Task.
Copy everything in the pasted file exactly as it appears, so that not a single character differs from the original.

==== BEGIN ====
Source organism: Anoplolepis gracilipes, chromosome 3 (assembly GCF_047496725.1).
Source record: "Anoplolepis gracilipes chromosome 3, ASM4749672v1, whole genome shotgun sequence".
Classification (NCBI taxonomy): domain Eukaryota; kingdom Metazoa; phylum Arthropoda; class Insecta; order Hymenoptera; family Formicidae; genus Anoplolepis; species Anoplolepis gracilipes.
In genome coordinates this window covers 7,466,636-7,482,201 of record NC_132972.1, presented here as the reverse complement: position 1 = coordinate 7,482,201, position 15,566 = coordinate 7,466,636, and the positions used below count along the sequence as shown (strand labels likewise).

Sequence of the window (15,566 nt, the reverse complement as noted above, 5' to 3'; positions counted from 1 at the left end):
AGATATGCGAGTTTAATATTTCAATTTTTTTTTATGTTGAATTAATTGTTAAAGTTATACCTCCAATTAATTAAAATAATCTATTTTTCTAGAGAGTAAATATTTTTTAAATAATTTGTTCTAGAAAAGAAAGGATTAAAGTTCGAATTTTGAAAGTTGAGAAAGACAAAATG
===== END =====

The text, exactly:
Source organism: Anoplolepis gracilipes, chromosome 3 (assembly GCF_047496725.1).
Source record: "Anoplolepis gracilipes chromosome 3, ASM4749672v1, whole genome shotgun sequence".
Classification (NCBI taxonomy): domain Eukaryota; kingdom Metazoa; phylum Arthropoda; class Insecta; order Hymenoptera; family Formicidae; genus Anoplolepis; species Anoplolepis gracilipes.
In genome coordinates this window covers 7,466,636-7,482,201 of record NC_132972.1, presented here as the reverse complement: position 1 = coordinate 7,482,201, position 15,566 = coordinate 7,466,636, and the positions used below count along the sequence as shown (strand labels likewise).

Sequence of the window (15,566 nt, the reverse complement as noted above, 5' to 3'; positions counted from 1 at the left end):
AGATATGCGAGTTTAATATTTCAATTTTTTTTTATGTTGAATTAATTGTTAAAGTTATACCTCCAATTAATTAAAATAATCTATTTTTCTAGAGAGTAAATATTTTTTAAATAATTTGTTCTAGAAAAGAAAGGATTAAAGTTCGAATTTTGAAAGTTGAGAAAGACAAAATG